Fund Named After Larry Barron ’87 Aims to Carry on Late Alumnus’ Legacy of Helping Students Make Connections in Media and Entertainment Business 

A new fund named after the late alumnus Larry Barron ’87 aims to carry on the TV executive’s legacy of connecting students aspiring to work in the media and entertainment business with key industry professionals for mentorship, networking and internship opportunities. 

Larry Barron headshot
Larry Barron

Two students will be chosen each year as part of the Larry Barron Fund for Mentorship (LBFM) program, which will include a four-day trip to Los Angeles for meetings, meet-and-greets, tours and other activities to connect recipients with established media and entertainment executives.  

Applications for the inaugural LBFM recipients are due 6 p.m. ET on Nov. 30. Those selected will be notified by Dec. 15, 2023, and the trip to Los Angeles will take place March 11-14, 2024, during spring break.  

Barron died in 2020. The fund was organized by his longtime friends Carl Weinstein and Scott Bergstein, both 1988 graduates of Newhouse. 

“We are very grateful to Larry’s friends, colleagues and Syracuse University for all their efforts to make LBFM a reality to honor our son,” said Barron’s parents, Roberta and Hal Barron. 

Barron’s prolific career included producing or consulting on hit shows including CBS’ “The Amazing Race,” “Paradise Hotel,” which aired on Fox, and “America’s Next Top Model,” which aired on multiple networks. He was co-creator and executive producer of Fox’s “Couples” and VH1′s “What Chilli Wants.”  

Barron also served as senior vice president at Fremantle Media before launching his own production company, Larry Barron Entertainment, in 2013.

He graduated with a dual degree in television, radio and film from Newhouse, and management and marketing from the Whitman School of Management. While in school, he was a disc jockey, station manager and general manager at student-run Z89 (WJPZ-FM).  

Barron helped to lead the station on its transition to FM radio, a critical period in WJPZ history. In 2012, he was named part of the first class of inductees into the WJPZ Hall of Fame.  

Weinstein and Bergstein fondly recalled Barron’s enthusiastic outlook, infectious personality and a capacity to make “everyone feel truly special.”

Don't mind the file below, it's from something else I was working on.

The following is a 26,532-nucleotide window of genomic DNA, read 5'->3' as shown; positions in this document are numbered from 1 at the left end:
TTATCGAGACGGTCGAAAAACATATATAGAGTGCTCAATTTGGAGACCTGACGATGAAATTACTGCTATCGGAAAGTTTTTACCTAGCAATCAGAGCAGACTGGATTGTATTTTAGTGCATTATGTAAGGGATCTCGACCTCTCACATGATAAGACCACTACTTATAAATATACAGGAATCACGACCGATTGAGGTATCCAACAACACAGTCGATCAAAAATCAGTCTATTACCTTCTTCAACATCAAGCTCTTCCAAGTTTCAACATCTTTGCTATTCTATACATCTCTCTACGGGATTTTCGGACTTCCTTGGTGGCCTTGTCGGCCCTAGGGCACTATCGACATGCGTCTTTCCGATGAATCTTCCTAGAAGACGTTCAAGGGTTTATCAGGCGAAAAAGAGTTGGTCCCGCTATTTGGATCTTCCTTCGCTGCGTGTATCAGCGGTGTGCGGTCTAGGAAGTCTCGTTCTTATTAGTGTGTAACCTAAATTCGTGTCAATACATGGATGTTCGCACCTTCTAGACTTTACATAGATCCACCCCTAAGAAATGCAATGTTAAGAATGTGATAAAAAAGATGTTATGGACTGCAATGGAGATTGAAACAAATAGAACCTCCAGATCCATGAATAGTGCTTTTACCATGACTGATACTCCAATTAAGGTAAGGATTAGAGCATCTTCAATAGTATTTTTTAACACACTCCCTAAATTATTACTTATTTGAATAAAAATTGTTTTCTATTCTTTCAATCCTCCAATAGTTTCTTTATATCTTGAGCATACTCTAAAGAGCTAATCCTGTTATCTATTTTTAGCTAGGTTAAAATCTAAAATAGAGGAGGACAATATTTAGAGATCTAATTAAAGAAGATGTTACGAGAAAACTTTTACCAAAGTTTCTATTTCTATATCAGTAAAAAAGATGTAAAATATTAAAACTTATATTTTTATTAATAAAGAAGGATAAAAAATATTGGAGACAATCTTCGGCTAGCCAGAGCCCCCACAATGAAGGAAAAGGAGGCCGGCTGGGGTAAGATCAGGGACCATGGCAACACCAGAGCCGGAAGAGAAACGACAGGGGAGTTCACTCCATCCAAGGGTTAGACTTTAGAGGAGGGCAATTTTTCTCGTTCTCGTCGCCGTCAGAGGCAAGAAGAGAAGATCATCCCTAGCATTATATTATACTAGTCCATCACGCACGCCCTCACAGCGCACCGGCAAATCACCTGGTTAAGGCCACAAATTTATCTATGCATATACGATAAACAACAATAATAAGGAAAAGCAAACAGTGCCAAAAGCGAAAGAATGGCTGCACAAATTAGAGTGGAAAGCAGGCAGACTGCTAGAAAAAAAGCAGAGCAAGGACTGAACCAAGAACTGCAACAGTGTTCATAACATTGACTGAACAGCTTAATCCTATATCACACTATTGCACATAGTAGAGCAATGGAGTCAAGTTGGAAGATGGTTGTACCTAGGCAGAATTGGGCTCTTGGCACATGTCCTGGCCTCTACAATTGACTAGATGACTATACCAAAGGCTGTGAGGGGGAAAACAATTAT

“His ability to inspire, connect and mentor young people was superhuman. The entertainment industry is full of people who were touched by Larry,” Weinstein and Bergstein said in a joint statement.  

Many worked with Barron, some worked for him and others got their first break because of him. 

“Larry instinctively knew that getting a start in the competitive business of media and entertainment would require not just smarts and hard work, but a little help from established professionals in the business,” Weinstein and Bergstein said. “It is fitting that Larry’s legacy of mentoring will live on through this program.” 

Barron started his professional career at CNN before moving to Los Angeles to pursue his passion of becoming a television producer and focusing on content formats including pop culture, reality TV and game shows. 

But Barron took his love for Syracuse University wherever he went, his family and friends said. He stayed deeply involved with the University through his life, especially through Syracuse University Los Angeles (SULA) and the Newhouse LA program.  

“Larry Barron’s steadfast commitment to Syracuse stretched from his days as a student and leading WJPZ to mentoring the next generation of leaders in media and entertainment,” Newhouse School Dean Mark J. Lodato said. 

“We are thankful for the partnership with his friends and family that has resulted in this tremendous opportunity for Newhouse students,” he added. “What an appropriate tribute to Larry’s dedication to the University.”